Under a historic heat wave and drought, lakes and rivers across Europe have begun to dry up, revealing a mysterious thousand-year-old site in Spain.
There “megalithic monumentemerged from the dry lake bed of the Valdecañas reservoir in western Spain, photos by Associated Press photographer Manu Fernández showed on August 13.
“Spanish Stonehenge” is officially known as the Dolmen of Guadalperal, Reuters reported.
When first built around 7,000 years ago, the circular monument was likely enclosed – a large domed rock supported by hundreds of vertically placed rocks, known as a menhir, said historian Primitiva Bueno Ramirez at Atlas Obscura. The rock structure created a narrow entrance hall leading to a central chamber. Sculptures and decorations might have lined the walls, illuminated by passing visitors with torches, Ramirez said.
The monument could have been a tomb, a ritual site or even a trading post; archaeologists remain uncertain, the BBC reported.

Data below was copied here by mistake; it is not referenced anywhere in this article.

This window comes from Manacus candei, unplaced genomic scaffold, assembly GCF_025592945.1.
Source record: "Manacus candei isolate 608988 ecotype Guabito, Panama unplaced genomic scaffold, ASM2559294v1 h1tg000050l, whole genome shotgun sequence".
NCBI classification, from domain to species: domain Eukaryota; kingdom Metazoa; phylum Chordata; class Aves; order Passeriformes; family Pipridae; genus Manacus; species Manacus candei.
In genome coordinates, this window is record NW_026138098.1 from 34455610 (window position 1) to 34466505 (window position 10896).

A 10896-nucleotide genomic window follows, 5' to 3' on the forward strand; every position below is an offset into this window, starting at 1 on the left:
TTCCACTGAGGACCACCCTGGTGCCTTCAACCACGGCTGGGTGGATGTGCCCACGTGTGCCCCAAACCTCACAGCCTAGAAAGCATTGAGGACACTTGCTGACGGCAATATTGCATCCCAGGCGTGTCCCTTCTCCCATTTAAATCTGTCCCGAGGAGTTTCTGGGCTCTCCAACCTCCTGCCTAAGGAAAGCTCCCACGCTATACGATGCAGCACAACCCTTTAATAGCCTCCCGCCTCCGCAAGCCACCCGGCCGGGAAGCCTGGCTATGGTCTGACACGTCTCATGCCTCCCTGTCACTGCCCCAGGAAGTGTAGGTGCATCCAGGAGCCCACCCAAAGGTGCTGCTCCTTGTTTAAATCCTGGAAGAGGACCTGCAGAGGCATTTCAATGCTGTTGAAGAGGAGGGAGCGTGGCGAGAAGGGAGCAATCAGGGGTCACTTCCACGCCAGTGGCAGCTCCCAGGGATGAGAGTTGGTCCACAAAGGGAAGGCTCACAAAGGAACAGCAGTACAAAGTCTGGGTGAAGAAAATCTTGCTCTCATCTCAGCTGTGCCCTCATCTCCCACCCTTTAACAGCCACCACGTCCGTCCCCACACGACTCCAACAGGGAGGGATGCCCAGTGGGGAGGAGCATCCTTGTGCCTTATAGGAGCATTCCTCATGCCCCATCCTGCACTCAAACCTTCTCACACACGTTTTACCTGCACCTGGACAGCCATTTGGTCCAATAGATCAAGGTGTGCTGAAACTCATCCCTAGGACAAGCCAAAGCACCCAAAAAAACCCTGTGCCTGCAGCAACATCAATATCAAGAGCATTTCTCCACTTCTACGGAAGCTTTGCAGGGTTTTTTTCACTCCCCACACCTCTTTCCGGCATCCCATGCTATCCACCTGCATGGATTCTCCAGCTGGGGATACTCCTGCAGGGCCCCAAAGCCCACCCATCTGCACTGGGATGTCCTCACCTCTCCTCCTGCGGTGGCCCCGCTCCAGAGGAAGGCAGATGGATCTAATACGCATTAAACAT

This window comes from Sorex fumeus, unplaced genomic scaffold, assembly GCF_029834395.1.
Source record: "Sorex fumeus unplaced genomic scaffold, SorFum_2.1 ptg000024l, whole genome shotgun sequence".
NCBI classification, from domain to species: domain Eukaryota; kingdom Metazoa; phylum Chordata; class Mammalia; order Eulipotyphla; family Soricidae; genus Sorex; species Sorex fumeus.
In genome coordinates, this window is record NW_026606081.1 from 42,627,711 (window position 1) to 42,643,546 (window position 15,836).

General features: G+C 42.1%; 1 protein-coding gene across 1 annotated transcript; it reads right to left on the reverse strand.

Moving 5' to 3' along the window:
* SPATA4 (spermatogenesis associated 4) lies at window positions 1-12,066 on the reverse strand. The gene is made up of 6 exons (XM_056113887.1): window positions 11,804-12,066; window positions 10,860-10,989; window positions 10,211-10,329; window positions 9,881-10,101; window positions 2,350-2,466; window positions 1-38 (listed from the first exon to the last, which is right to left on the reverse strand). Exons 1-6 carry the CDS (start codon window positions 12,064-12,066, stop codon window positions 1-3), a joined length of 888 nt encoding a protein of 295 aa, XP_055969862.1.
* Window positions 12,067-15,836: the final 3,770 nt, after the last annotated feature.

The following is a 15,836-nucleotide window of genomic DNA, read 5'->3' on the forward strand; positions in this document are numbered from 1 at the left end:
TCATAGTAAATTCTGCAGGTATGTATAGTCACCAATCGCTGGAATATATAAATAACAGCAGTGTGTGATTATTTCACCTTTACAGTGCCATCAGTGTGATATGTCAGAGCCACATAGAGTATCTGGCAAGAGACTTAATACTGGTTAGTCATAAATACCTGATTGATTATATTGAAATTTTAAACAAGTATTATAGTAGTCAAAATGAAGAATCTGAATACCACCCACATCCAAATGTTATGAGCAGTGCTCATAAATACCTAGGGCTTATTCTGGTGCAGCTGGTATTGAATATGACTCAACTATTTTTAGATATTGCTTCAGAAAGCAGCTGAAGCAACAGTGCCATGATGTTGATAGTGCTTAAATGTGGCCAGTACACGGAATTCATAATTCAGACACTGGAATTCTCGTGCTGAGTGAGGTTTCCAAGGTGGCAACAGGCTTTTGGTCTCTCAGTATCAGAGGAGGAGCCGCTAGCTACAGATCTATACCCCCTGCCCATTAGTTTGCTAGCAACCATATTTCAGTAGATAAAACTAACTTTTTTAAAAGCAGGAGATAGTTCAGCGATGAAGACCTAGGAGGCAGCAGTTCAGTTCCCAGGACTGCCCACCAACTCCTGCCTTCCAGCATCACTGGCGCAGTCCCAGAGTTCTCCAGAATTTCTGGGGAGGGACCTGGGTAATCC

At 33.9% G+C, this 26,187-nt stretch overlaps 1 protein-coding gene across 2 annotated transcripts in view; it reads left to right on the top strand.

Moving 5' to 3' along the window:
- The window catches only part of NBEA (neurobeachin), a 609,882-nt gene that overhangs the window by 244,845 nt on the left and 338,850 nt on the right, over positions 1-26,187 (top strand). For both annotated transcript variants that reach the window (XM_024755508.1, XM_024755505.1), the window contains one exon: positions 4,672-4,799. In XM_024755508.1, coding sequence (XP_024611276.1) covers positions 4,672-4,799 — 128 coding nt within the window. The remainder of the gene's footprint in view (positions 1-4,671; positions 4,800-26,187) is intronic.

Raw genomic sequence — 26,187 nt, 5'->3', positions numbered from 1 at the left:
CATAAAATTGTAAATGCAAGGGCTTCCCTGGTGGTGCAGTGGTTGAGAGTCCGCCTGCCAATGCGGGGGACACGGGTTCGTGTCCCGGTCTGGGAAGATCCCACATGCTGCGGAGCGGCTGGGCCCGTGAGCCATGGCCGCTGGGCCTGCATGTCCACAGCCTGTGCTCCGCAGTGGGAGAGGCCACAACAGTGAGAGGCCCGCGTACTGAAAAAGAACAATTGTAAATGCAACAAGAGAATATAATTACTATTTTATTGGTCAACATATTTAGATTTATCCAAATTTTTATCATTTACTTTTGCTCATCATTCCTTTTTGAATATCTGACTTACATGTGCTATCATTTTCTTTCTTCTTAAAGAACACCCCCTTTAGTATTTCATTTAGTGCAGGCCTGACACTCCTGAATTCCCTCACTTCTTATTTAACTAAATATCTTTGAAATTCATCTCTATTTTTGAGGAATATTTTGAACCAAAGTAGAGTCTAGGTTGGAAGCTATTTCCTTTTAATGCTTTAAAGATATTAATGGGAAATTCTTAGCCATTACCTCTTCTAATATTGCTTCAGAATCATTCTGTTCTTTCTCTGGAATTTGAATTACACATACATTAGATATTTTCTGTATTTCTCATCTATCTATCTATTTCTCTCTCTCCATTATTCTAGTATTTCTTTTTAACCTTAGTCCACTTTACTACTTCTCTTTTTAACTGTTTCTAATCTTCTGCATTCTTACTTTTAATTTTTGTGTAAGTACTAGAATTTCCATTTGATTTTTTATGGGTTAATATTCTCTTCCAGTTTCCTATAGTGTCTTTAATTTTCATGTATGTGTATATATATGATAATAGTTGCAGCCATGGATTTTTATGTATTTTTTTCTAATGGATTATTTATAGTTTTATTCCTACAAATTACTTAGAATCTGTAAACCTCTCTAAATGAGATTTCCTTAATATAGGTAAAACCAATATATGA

One thing is certain: the construction in 1963 of a nearby dam flooded the area, creating the Valdecañas reservoir and submerging the site in its aquatic depths, Reuters reported.
The site first resurfaced in 2019, during another drought, before disappearing under water again, El Español reported then.
Today the reservoir dropped to 28% of its capacity, Reuters reported.
The monument is visible again – a collection of about 100 dusty brown rocks arranged in concentric circles on the drought-stricken ground, Fernández’s photos show. Only a few carvings remain — a person and a wavy snake-like shape — Ramirez told Atlas Obscura.
Other historic sites – like the Elbe ‘hunger stones’ – have reappeared in dwindling waterways across Europe as the region suffers a drought and heat wave amplified by human-induced climate change.
The Iberian Peninsula, a region comprising Spain and Portugal, is the driest in 1,200 years, Reuters reported, citing researchers.
Similarly, Europe’s drought is on track to be the worst in 500 years, scientists from the European Drought Observatory have told Sky News. About 64% of Europe is under drought alert or drought warning, according to data from the observatory.
Italy, Germany, Hungary, Romania, Ukraine and France are all grappling with drought, but conditions show no signs of improving anytime soon, the European Drought Observatory has said. . On the contrary, “we have estimated a worsening situation across most of Europe,” scientists told Sky News earlier this month.
The Valdecañas reservoir is about 185 km southwest of Madrid.